When Tim Slade finally broke his V8 Supercars duck at Winton, there were few prouder than former team owner and long-time supporter James Rosenberg.
Absent from Winton due to a family commitment, the farm machinery dealer watched on from his Sandy Creek residence in Adelaide’s north as Slade won in his 227th career start.
Rosenberg has played an instrumental role in Slade’s V8 Supercars career, buying cars and ultimately a Racing Entitlements Contract to progress his fellow South Australian in the category.
Although now only professionally involved with Slade through minor personal sponsorship, the two remain close friends.
Having expected the 30-year-old to shine in the family environment at Brad Jones Racing this year, Rosenberg says that Slade will only get stronger after his breakthrough wins.
“He needed a win and, as I said to him afterwards, the monkey is now off his back,” Rosenberg told Speedcafe.com.
“You can’t perform like that every week because the category is so competitive, but I think he’ll go ahead in leaps and bounds now.”
Rosenberg first met a then 16-year-old Slade when the teenager was making a winning Formula 3 debut at Mallala late in the 2004 season.
Impressed by his speed, Rosenberg put Slade in his own car at the start of the following year, running out of Team BRM.
Although circumstances saw Rosenberg pull the pin on the deal after only two rounds, Slade’s reaction to the news would later pay dividends for the driver.
“He was only young and I was pretty tough on him,” reflects Rosenberg.
“But he took it like a man and I’ll never forget that. He thanked me and shook my hand.
“I thought to myself I’ll repay him one day. And I did.”
The repayment came in the form of an ex-Perkins Engineering Holden Commodore VZ, which Rosenberg purchased for Slade to run in the 2008 Development Series.
Slade had gained valuable experience in the category the year prior in ANT Racing and MW Motorsport run Fords.
He took Rosenberg’s car to seventh in the highly competitive 2008 season, winning a race and the round at Wakefield Park.
“He ran the whole show himself and he did a great job,” said Rosenberg of the entry, which was run under the ‘Slade Speed’ banner.
“He prepared it, drove the truck and raced the car.
“That showed to me that he’s very, very focussed and very dedicated.”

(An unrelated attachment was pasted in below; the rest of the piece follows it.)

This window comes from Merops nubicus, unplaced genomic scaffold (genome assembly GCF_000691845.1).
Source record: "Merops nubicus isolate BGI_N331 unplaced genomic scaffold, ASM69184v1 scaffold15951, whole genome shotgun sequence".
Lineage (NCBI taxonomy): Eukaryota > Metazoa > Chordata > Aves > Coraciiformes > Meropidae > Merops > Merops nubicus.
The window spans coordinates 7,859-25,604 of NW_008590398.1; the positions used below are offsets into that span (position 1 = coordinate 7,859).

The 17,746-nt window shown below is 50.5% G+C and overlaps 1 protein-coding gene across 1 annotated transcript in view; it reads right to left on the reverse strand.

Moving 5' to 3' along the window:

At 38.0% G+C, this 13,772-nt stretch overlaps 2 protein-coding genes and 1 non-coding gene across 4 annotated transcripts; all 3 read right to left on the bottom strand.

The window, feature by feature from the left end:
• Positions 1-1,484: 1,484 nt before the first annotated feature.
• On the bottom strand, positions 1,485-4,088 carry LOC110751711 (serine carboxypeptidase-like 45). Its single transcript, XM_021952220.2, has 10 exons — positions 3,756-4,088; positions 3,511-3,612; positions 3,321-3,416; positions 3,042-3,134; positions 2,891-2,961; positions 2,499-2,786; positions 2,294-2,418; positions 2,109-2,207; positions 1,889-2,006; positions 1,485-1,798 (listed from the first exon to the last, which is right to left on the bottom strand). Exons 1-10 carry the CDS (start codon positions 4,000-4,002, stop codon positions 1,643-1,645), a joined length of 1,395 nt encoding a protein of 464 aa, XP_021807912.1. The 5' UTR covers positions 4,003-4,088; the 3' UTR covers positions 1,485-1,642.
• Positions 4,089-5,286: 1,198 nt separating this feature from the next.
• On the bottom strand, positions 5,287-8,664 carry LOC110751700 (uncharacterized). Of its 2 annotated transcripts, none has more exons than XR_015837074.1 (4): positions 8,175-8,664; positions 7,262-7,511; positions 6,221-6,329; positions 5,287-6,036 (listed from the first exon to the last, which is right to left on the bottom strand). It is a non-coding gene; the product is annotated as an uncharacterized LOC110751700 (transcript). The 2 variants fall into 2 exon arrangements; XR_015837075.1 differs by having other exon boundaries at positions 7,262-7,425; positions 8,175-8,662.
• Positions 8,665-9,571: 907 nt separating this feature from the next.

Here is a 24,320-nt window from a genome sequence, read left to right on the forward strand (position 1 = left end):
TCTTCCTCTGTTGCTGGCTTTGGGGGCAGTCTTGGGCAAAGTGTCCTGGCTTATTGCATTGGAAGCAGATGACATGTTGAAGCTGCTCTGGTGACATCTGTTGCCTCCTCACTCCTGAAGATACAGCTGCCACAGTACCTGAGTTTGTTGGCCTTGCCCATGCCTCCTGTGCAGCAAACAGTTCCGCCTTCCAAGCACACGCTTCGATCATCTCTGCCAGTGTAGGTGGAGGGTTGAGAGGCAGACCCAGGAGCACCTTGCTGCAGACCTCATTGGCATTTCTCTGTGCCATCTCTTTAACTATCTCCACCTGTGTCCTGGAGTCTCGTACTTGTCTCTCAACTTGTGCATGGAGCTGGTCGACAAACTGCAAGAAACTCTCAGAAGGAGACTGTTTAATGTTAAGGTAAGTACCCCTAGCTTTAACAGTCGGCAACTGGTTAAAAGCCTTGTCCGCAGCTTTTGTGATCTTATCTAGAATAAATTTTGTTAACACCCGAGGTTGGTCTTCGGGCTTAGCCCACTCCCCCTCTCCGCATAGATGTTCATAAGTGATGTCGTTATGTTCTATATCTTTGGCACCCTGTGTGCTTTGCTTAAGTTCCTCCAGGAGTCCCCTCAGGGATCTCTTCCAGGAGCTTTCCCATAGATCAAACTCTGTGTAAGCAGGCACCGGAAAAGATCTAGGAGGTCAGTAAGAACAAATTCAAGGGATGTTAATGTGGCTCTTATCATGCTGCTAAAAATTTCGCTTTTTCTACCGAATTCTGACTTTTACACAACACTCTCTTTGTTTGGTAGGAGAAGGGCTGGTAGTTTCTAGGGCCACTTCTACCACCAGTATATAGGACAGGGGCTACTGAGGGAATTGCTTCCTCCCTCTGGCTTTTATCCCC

Rosenberg upped his commitment to the youngster again for 2009, buying a VE from Paul Morris that enabled Slade to graduate to the main series as the Supercheap-backed team’s second entry.
“He had a very, very trying first few rounds. I think he crashed in about three out of the five,” recalled Rosenberg
“At Hamilton he’d crashed and didn’t even start the second race. I started to wonder if I’d done the right thing.
“But in the later half of the year he came good. He was really strong at Sandown and Bathurst and we committed to the Stone Brothers deal for the next year.”
The Stone Brothers move again required a leap of faith from Rosenberg, who purchased a REC from Paul Cruickshank to slot in as a third entry at the Ford team.
It was an environment that saw Slade’s star steadily rise, finishing 16th, ninth and fifth in the championship over consecutive years.
The duo would stay with the team for just one year under its new-for-2013 Erebus guise, however, after the switch to customer AMG equipment saw a major downturn in performance.
Partway through that trying season, Slade made the big decision to sign with Walkinshaw Racing for 2014.
Although Rosenberg also ended up at Walkinshaw, running his REC for Nick Percat, it was the end-of-an-era for the partnership.
“We discussed that move in-depth over many, many phone calls,” said Rosenberg of Slade’s Walkinshaw drive.
“He said that leaving me after what I’d done was one of the hardest decisions he’d ever had to make.
“But my comments were that you’ve got to go for it. It left me in a bit of a hole, but I was 65 and he was 28, so I said ‘you’ve got to look after yourself’.”
The move to Clayton ultimately proved frustrating for both parties.
Slade’s struggles for results on track led to what he now describes as the low point of his career, while a battle for funding saw Rosenberg hand his REC back to V8 Supercars at the end of the season.
Not wishing to dwell on the tough times, Rosenberg says he was pleased to see Slade end up at BJR, noting the team’s similatiries to the old SBR.
As well publicised last year, the BJR seat was passed up by David Reynolds as he waited on an answer from Prodrive.
The scenario proved more than fortunate for Slade who, with Supercheap leaving Walkinshaw, had an otherwise uncertain future.
Rosenberg remains a regular at V8 Supercars events, supporting Slade and spending time in the garage of fellow South Australian Nick Percat.
Estimating that he’s backed 35 drivers to varying levels over the years, Rosenberg currently helps a trio of competitors in his other passion, sprintcar racing.
When the topic of the cost of progressing Slade’s career is broached, Rosenberg is typically understated.
“I don’t know how much, but that doesn’t matter to be quite honest,” he said.
“You do these things because you can.
“The thing about Tim is that not only is he talented and dedicated, he’s a nice guy.
“His off-track demeanour is exceptional.
“The way he is respected by his peers is a testament to that.”